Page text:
In East Los Angeles during the late 1960s and 1970s, a group of young activists used creative tools like writing and photography as a means for community organizing, providing a platform for the Chicano Movement in the form of the bilingual newspaper/magazine La Raza. In the process, the young activists became artists themselves and articulated a visual language that shed light on the daily life, concerns and struggles of the Mexican-American experience in Southern California and provided a voice to the Chicano Rights Movement.
In the decades after World War II, the Boyle Heights section of East Los Angeles, just across the river from the skyscrapers of downtown and once a center of Jewish culture in L.A., was forcibly cut off from the rest of the city by a tangle of freeways. In certain ways, that isolation proved to be a source of strength for Boyle Heights, which developed a fiercely independent identity by the 1970s as an enclave for Spanish-speaking immigrants and as a center of Mexican-American culture in particular. In recent years, the neighborhood has been a settled district, home to more second and third generation immigrant families than to newcomers -- mirroring trends across a city that has moved squarely into a post-immigration and even post-growth phase of its development.
Now fifty years old, Dodger Stadium has become a Los Angeles landmark, steeped in baseball nostalgia and traffic angst. But the Dodgers' recent change of ownership has brought new attention to the real estate possibilities associated with the team's hilltop perch, reminding us that before the land served as home to athletes in white-and-blue jerseys, it was the site of a thriving Mexican American community named Chavez Ravine.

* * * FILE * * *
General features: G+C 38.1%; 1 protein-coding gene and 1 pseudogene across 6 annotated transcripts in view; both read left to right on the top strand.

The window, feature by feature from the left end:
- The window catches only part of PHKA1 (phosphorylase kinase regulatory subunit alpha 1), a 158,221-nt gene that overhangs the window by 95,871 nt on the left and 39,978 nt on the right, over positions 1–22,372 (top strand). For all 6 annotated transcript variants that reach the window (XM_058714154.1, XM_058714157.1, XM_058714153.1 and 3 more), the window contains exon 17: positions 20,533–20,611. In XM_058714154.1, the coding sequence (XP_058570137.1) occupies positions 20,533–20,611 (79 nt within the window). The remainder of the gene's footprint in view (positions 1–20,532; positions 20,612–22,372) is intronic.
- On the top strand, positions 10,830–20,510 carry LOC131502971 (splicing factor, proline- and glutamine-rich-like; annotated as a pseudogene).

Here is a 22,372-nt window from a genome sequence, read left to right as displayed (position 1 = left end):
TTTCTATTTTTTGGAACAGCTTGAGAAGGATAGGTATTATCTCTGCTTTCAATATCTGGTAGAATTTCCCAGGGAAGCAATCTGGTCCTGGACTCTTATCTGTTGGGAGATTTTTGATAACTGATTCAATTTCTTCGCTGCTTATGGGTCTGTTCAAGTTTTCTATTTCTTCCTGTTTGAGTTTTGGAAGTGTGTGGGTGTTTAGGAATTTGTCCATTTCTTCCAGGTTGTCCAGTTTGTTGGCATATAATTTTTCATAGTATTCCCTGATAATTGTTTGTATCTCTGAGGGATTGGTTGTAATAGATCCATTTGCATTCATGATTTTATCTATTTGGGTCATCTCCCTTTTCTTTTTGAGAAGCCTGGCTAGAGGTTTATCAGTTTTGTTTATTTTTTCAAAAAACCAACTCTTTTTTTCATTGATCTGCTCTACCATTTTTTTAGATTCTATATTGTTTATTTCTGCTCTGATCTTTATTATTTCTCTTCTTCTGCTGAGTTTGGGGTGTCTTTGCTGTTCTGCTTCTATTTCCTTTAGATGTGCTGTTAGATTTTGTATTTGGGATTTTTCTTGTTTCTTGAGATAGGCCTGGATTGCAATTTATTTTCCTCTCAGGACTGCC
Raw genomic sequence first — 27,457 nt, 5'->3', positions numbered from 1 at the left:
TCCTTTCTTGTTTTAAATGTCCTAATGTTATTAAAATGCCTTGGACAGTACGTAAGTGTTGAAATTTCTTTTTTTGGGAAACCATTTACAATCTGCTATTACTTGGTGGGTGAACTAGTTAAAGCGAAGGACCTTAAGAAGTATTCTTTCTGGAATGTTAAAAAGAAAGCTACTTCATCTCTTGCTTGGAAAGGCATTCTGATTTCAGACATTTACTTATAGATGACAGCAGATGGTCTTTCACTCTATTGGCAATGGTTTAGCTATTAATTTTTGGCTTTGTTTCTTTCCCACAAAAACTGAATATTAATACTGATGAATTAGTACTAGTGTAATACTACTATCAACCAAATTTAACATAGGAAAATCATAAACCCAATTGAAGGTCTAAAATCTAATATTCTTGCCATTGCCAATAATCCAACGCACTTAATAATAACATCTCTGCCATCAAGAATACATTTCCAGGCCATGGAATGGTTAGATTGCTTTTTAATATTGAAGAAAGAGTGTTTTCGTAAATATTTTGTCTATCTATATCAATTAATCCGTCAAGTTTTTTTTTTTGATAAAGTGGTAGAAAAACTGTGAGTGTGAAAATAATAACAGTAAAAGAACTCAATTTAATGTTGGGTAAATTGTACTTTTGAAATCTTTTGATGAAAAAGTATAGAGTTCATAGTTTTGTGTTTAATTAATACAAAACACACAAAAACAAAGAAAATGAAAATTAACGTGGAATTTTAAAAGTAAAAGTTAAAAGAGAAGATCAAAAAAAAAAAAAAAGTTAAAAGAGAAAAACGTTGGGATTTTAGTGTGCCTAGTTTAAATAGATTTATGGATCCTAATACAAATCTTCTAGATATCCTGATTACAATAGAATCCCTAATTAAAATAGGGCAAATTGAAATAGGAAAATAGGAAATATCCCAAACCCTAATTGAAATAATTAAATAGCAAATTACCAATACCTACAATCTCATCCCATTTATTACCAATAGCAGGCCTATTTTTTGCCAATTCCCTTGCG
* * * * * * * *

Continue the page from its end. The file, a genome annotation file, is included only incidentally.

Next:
This 20-minute documentary examines the multi-ethnic history of the people who came to El Pueblo de la Reina de Los Angeles from its founding in 1781 to the present time. Through many interviews with local historians, writers and residents of the area, the film portrays "an El Pueblo that is the core from which every group is represented in that sort of outward movement from the Plaza to the foundation of the city. It's the touchstone for every group in Los Angeles."
American history has long been told as a triumphant march westward from the Atlantic coast, but in southern California, our history stretches back further in time. This episode explores the interconnected lives of three people who lived through California's transition from native land to Spanish colony and from to Mexican province to American state. Featuring the stories of native teacher Toypurina, who led the revolt against the San Gabriel Mission, Spanish soldier Jose Marco Pico, who served at the mission, and his son Pio Pico, who became the last Mexican Governor of California.
The Los Angeles Times (1881-1995), also called Historical Los Angeles Times, is Southern California's largest daily newspaper. The current segment of the Los Angeles Times from 1985-present is available for electronic access at Cal State Los Angeles on this A-Z list as a separate entry.
Southern California's largest daily newspaper. For electronic access to the historical segment of Los Angeles Time from 1881 to 1994, use Los Angeles Times (1881-1994) or Historical Los Angeles Times.
The Los Angeles Times is the Southern California's largest daily newspaper. CSULA has electronic access to the newspaper from 1/1/1985 to present.
The historical segment of the Los Angeles Times from 1881-1992 is available for electronic access at Historical Los Angeles Times.
The Los Angeles Times is also available at its own website: http://www.latimes.com/. One can access articles from the last week of the paper, as well as some specially selected older stories at no cost.